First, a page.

How HEB Helped Texas During Winter Storm

Texans Needed Food and Comfort After a Brutal Storm. As Usual, They Found It at H-E-B.

As state government flounders, has a beloved grocery store chain become “the moral center of Texas”?
AUSTIN, Texas — The past week had been a nightmare. A winter storm, one of the worst to hit Texas in a generation, robbed Lanita Generous of power, heat and water in her home. The food she had stored in her refrigerator and freezer had spoiled. She was down to her final five bottles of water.

“I have never felt so powerless,” Ms. Generous, a copywriter, said.

But on Sunday, as the sun shined and ice thawed in Austin, Ms. Generous did the same thing as many Texans in urgent need of food, water and a sense of normalcy: She went to H-E-B.

“They’ve been great,” she said, adding with just a touch of hyperbole: “If it hadn’t been for the bread and peanut butter, I would have died in my apartment.”

H-E-B is a grocery store chain. But it is also more than that. People buy T-shirts that say “H-E-B for President,” and they post videos to TikTok declaring their love, like the woman clutching a small bouquet of flowers handed to her by an employee: “I wish I had a boyfriend like H-E-B. Always there. Gives me flowers. Feeds me.”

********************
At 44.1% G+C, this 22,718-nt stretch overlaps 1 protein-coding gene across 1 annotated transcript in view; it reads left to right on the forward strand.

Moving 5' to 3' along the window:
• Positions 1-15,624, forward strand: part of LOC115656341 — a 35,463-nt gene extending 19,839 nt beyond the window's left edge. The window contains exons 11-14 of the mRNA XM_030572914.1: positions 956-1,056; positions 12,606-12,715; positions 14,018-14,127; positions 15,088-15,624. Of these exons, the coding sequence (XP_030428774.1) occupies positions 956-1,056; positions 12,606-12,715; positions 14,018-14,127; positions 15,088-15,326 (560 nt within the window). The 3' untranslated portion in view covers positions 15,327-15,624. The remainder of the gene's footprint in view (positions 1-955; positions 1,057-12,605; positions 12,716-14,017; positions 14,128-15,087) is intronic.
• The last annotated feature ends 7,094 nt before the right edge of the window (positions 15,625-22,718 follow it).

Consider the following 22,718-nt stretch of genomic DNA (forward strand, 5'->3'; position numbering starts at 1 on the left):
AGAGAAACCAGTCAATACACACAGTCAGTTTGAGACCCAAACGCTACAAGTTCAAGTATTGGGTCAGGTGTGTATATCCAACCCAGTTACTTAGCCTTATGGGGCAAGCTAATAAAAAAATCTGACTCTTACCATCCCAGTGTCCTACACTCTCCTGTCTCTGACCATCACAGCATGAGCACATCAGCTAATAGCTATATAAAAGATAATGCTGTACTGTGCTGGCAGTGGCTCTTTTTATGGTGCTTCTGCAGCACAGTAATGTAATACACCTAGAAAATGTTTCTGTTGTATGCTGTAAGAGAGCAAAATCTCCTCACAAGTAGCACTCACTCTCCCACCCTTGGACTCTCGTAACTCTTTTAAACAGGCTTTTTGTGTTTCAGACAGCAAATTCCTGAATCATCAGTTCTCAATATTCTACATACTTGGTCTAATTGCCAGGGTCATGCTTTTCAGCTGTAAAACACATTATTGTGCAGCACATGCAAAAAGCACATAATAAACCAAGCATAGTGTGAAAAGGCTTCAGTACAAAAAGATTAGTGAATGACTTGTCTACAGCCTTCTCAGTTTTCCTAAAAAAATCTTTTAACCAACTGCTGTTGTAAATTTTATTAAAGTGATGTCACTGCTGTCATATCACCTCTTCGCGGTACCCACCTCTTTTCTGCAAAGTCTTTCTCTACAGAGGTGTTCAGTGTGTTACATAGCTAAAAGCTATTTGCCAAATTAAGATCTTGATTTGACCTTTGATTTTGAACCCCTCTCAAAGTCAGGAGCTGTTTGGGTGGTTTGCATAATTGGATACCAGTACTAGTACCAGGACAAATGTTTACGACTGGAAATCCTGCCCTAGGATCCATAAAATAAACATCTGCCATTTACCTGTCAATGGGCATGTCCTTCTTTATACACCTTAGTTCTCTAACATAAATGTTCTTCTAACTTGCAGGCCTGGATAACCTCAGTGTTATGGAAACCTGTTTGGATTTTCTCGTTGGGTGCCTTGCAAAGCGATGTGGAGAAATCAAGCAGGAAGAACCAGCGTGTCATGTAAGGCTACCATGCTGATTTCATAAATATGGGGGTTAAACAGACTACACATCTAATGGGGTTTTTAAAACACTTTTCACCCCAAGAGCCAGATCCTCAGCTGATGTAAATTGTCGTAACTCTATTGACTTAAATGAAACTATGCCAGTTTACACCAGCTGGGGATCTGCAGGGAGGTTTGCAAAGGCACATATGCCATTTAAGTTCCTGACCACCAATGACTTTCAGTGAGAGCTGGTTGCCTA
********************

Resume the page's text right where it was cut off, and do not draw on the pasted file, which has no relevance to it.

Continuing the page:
The storm and its devastation have tested a notion of independence that is deeply ingrained in Texas, a sense that Texans and their businesses can handle things on their own without the intrusion of outsiders or the shackles of regulation.

It is an ideology evident in Texas’ decision to have a power grid of its own, one that was 
pushed by the storm to the edge of collapse and was a source of fury as millions were left without electricity during the worst of the frigid conditions.

But for many Texans, H-E-B reflected the ways the state’s maverick spirit can flourish: reliable for routine visits but particularly in a time of disaster, and a belief that the family-owned chain — with the vast majority of its more than 340 locations inside state lines — has made a conscious choice to stay rooted to the idea of being a good neighbor.

“It’s like H-E-B is the moral center of Texas,” said Stephen Harrigan, a novelist and journalist who lives in Austin. “There seems to be in our state a lack of real leadership, a lack of real efficiency, on the political level. But on the business level, when it comes to a grocery store, all of those things are in place.”

Click Here to read the full article courtesy of the New York Times




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